That is a lot to get into a thesis, and that’s leaving aside the introduction and conclusion chapters. But whatever number of chapters you have, and however many words you have for this part of the thesis, this part is often the hardest to write. Conclusions generally ‘write themselves’, because by the time you get to that chapter, you’ve been working on this for years, and analysed and thought about all your data for months. And the introduction is an intro to what you’ve already written in the rest of the thesis. An executive summary, basically. But the bulk of the thesis? That’s the important part. That’s the part your examiners really pay attention to. So that is the part you spend the most time on.

But don’t panic. Like any piece of writing, don’t ever set out to write ‘the bulk of the thesis’. Set out to write a 500 word section. Or a three-page sub-section. You will have your thesis outline already. You will know roughly what needs to get into each chapter, and then each section. Write them one at a time, in whatever order works best for you. And you will be very surprised that you end up at 50,000 words. Or 70,000. [Or a 100,000…oops.]

One small step at a time. You know your work. You know your research. You know what you need to say.


This post could also be called ‘perseverance’. In terms of life, the both are often interchangeable, though their definitions are not. You need to be dedicated to do a PhD, but you need the perseverance to complete it.

But it can apply to any task in which you set out to accomplish, particularly one that has some level of difficulty.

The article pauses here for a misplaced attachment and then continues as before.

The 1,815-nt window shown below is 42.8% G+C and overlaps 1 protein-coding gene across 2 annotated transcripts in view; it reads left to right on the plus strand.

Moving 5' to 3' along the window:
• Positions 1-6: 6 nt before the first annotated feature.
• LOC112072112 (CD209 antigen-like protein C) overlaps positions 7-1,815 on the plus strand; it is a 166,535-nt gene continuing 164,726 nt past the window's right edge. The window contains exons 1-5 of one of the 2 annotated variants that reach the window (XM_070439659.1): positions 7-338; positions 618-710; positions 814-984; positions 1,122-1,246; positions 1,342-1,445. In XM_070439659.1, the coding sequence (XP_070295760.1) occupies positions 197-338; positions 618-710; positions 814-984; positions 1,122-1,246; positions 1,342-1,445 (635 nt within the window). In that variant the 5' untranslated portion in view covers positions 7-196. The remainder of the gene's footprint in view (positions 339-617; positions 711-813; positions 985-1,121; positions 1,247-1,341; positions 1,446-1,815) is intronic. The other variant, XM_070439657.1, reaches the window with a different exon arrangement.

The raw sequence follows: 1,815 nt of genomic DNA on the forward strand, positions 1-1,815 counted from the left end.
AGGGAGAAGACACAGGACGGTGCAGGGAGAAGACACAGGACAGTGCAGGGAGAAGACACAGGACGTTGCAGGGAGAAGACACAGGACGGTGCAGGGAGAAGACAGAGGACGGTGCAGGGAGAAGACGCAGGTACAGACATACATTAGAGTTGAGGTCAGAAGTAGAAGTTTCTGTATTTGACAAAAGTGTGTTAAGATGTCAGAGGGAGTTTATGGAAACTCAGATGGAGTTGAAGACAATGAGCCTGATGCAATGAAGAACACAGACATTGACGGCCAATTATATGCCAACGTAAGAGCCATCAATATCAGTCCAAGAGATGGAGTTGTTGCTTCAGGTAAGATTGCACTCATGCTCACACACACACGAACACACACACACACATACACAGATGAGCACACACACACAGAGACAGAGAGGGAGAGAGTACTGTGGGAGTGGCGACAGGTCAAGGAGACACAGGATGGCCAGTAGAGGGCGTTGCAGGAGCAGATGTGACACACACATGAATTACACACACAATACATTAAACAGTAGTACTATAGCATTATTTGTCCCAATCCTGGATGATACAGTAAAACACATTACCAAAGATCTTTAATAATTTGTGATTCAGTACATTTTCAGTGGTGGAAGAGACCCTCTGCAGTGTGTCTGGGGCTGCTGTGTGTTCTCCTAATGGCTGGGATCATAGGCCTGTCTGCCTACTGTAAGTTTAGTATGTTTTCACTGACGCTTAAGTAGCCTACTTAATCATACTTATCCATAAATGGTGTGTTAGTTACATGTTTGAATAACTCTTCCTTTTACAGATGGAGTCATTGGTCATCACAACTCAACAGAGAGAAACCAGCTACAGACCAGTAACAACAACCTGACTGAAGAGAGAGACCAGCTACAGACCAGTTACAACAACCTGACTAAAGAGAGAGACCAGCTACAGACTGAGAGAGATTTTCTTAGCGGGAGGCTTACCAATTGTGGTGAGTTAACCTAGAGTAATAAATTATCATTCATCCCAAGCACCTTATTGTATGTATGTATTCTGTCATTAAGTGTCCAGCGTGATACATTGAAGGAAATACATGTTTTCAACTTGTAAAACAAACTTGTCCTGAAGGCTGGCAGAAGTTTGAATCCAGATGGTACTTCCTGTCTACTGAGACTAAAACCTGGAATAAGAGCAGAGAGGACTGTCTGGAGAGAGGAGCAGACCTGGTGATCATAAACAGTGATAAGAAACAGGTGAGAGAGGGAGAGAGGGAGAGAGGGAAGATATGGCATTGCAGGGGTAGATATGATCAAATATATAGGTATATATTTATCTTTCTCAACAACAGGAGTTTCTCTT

I thought I was dedicated to my PhD. I thought that would be enough. That alone is not enough. You need it, yes, but being dedicated does not mean you don’t wake up some days and go ‘I can’t’ or that you lose incentive. Perseverance is the drive to keep going despite these occurrences. And it took me a while to find it.

It took me 800km across Spain, in fact. Which, in terms of perseverance, was the hardest thing I had ever had to do. And it was all that kept me going. The drive to just keep walking no matter how difficult or hard it was. When that carried me to the end, I knew I had it in me to finish the PhD, no matter how hard it seemed or how many days I thought ‘I can’t’.

I thought I had lost that perseverance, somewhere in the last year. Life hasn’t been particularly difficult, though I have not – I feel – lost my dedication to my craft. But I have not felt that I needed to persevere at any point. I’ve been content to be patient. And so, like any habit you don’t use very often, you start to wonder if perhaps you can still do it.

I can, apparently. Which is good to know!

Just for a few days, I tried my hand at something I knew would be difficult, but that I was determined to do. I knew determination alone might not be enough, and it wasn’t. I had to persevere despite being tired, despite pain, despite it being hard. I had to overcome that in order to do it. And I did. These small reminders of past struggles are no bad thing. They renew your belief in yourself.